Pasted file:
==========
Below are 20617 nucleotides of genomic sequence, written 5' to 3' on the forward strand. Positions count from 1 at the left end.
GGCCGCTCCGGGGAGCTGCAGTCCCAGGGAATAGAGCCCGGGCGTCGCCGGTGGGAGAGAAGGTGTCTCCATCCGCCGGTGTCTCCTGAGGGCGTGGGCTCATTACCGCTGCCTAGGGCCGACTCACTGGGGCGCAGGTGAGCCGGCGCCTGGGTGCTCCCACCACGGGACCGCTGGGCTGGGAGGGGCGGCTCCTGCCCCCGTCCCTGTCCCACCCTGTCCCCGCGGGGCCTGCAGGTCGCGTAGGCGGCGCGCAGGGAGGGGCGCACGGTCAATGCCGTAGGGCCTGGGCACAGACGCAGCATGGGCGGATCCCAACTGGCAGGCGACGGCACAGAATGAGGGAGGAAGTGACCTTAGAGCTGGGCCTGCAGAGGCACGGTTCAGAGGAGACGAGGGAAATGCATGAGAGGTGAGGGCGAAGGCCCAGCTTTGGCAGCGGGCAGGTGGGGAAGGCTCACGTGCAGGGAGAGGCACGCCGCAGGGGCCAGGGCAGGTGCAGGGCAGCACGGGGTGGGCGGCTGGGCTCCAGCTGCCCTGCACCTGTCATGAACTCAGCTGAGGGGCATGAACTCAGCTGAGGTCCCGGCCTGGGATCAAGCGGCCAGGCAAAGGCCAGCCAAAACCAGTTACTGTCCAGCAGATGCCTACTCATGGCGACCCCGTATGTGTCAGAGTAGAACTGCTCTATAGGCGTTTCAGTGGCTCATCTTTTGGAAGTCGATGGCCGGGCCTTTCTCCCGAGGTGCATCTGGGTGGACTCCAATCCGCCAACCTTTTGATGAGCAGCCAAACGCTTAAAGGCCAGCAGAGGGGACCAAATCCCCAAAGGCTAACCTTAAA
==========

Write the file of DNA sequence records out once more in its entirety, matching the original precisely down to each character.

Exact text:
Below are 20617 nucleotides of genomic sequence, written 5' to 3' on the forward strand. Positions count from 1 at the left end.
GGCCGCTCCGGGGAGCTGCAGTCCCAGGGAATAGAGCCCGGGCGTCGCCGGTGGGAGAGAAGGTGTCTCCATCCGCCGGTGTCTCCTGAGGGCGTGGGCTCATTACCGCTGCCTAGGGCCGACTCACTGGGGCGCAGGTGAGCCGGCGCCTGGGTGCTCCCACCACGGGACCGCTGGGCTGGGAGGGGCGGCTCCTGCCCCCGTCCCTGTCCCACCCTGTCCCCGCGGGGCCTGCAGGTCGCGTAGGCGGCGCGCAGGGAGGGGCGCACGGTCAATGCCGTAGGGCCTGGGCACAGACGCAGCATGGGCGGATCCCAACTGGCAGGCGACGGCACAGAATGAGGGAGGAAGTGACCTTAGAGCTGGGCCTGCAGAGGCACGGTTCAGAGGAGACGAGGGAAATGCATGAGAGGTGAGGGCGAAGGCCCAGCTTTGGCAGCGGGCAGGTGGGGAAGGCTCACGTGCAGGGAGAGGCACGCCGCAGGGGCCAGGGCAGGTGCAGGGCAGCACGGGGTGGGCGGCTGGGCTCCAGCTGCCCTGCACCTGTCATGAACTCAGCTGAGGGGCATGAACTCAGCTGAGGTCCCGGCCTGGGATCAAGCGGCCAGGCAAAGGCCAGCCAAAACCAGTTACTGTCCAGCAGATGCCTACTCATGGCGACCCCGTATGTGTCAGAGTAGAACTGCTCTATAGGCGTTTCAGTGGCTCATCTTTTGGAAGTCGATGGCCGGGCCTTTCTCCCGAGGTGCATCTGGGTGGACTCCAATCCGCCAACCTTTTGATGAGCAGCCAAACGCTTAAAGGCCAGCAGAGGGGACCAAATCCCCAAAGGCTAACCTTAAA